England to tour India without security manager
England will tour India in November without a security manager, contrary to advice from the sport's ruling body on how to counter corruption.
Sir Paul Condon, head of the International Cricket Council's Anti-Corruption Unit, recommended in April that all Test-playing countries appoint someone to advise on the security of players, officials and venues. That person's job would include preventing and detecting improper approaches to players on tour, and liaising with the ACU.
"At the moment we are not planning to appoint a security manager before the India tour," ECB spokesman Andrew Walpole said. "Our management staff for the tour has been named and is unlikely to change."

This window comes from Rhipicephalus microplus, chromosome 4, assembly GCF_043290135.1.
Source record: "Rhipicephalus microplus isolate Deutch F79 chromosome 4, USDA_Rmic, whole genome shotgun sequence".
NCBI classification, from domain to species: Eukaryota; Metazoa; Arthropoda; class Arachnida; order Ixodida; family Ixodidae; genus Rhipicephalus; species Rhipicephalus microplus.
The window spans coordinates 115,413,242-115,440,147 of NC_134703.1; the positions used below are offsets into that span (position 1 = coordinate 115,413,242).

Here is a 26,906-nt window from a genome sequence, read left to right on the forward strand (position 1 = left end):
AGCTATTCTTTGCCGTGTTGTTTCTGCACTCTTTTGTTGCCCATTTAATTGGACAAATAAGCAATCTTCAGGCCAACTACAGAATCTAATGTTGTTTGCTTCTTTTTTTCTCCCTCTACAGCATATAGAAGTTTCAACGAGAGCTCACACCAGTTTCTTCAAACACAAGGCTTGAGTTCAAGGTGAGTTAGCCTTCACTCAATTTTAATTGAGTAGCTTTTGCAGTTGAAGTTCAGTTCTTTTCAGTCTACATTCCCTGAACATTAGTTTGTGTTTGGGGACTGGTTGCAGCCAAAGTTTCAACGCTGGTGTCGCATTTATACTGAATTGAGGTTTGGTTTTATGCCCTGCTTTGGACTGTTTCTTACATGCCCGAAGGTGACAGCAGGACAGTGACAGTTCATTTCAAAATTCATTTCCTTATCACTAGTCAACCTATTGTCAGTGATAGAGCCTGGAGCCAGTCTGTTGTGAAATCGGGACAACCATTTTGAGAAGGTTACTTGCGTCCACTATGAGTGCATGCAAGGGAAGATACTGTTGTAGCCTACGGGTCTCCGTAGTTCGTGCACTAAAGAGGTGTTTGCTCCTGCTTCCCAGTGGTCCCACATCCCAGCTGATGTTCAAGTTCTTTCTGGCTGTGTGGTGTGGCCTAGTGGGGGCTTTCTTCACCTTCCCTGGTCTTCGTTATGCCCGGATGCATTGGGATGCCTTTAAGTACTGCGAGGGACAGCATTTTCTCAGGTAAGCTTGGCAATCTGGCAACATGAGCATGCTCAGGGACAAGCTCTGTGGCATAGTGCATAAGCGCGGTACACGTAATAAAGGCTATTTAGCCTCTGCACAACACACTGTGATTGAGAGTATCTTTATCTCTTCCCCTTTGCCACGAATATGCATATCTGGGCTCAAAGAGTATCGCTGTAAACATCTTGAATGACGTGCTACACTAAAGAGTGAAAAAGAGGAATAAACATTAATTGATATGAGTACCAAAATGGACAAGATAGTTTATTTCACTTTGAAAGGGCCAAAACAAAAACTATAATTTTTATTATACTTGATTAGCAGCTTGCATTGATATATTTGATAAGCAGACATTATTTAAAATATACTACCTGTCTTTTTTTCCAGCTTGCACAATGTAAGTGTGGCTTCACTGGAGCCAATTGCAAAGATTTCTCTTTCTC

India has been a hotbed of cricket corruption in recent years. The Board of Control for Cricket in India handed out two life bans for match-fixing and two five-year bans in November, while former South Africa captain Hansie Cronje's life ban stemmed from links with Indian bookmakers.
India will appoint a security manager after its Annual General Meeting at the end of this month, in time for the tour of South Africa in October.
"We think it is very important," said A.C. Muttiah, president of the BCCI.
The ICC meets next month in Lahore, Pakistan, where it will set time-scales to implement its recommendations such as the one on security managers.
"Urgency is needed," ICC spokesman Mark Harrison said.